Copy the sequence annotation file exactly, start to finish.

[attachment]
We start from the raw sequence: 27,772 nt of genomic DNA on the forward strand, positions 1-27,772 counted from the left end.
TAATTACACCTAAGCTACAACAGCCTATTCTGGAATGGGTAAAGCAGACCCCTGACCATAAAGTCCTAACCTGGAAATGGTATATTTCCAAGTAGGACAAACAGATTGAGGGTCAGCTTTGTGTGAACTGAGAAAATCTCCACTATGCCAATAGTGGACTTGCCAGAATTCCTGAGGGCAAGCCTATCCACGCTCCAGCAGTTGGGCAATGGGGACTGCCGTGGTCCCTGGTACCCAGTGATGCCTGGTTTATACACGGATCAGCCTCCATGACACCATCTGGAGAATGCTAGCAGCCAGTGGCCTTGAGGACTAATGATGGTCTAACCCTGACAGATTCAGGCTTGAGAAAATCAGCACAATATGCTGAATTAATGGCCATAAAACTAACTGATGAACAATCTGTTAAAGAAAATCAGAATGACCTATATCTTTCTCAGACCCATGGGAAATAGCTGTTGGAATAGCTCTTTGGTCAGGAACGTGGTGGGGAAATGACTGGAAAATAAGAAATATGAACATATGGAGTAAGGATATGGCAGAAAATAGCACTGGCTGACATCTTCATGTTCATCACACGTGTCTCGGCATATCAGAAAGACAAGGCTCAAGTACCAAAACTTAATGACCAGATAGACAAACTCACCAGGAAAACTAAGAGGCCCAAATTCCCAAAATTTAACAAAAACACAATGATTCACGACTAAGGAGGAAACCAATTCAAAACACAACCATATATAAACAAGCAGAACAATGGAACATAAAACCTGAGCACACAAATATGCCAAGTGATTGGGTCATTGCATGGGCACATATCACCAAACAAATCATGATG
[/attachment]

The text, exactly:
We start from the raw sequence: 27,772 nt of genomic DNA on the forward strand, positions 1-27,772 counted from the left end.
TAATTACACCTAAGCTACAACAGCCTATTCTGGAATGGGTAAAGCAGACCCCTGACCATAAAGTCCTAACCTGGAAATGGTATATTTCCAAGTAGGACAAACAGATTGAGGGTCAGCTTTGTGTGAACTGAGAAAATCTCCACTATGCCAATAGTGGACTTGCCAGAATTCCTGAGGGCAAGCCTATCCACGCTCCAGCAGTTGGGCAATGGGGACTGCCGTGGTCCCTGGTACCCAGTGATGCCTGGTTTATACACGGATCAGCCTCCATGACACCATCTGGAGAATGCTAGCAGCCAGTGGCCTTGAGGACTAATGATGGTCTAACCCTGACAGATTCAGGCTTGAGAAAATCAGCACAATATGCTGAATTAATGGCCATAAAACTAACTGATGAACAATCTGTTAAAGAAAATCAGAATGACCTATATCTTTCTCAGACCCATGGGAAATAGCTGTTGGAATAGCTCTTTGGTCAGGAACGTGGTGGGGAAATGACTGGAAAATAAGAAATATGAACATATGGAGTAAGGATATGGCAGAAAATAGCACTGGCTGACATCTTCATGTTCATCACACGTGTCTCGGCATATCAGAAAGACAAGGCTCAAGTACCAAAACTTAATGACCAGATAGACAAACTCACCAGGAAAACTAAGAGGCCCAAATTCCCAAAATTTAACAAAAACACAATGATTCACGACTAAGGAGGAAACCAATTCAAAACACAACCATATATAAACAAGCAGAACAATGGAACATAAAACCTGAGCACACAAATATGCCAAGTGATTGGGTCATTGCATGGGCACATATCACCAAACAAATCATGATG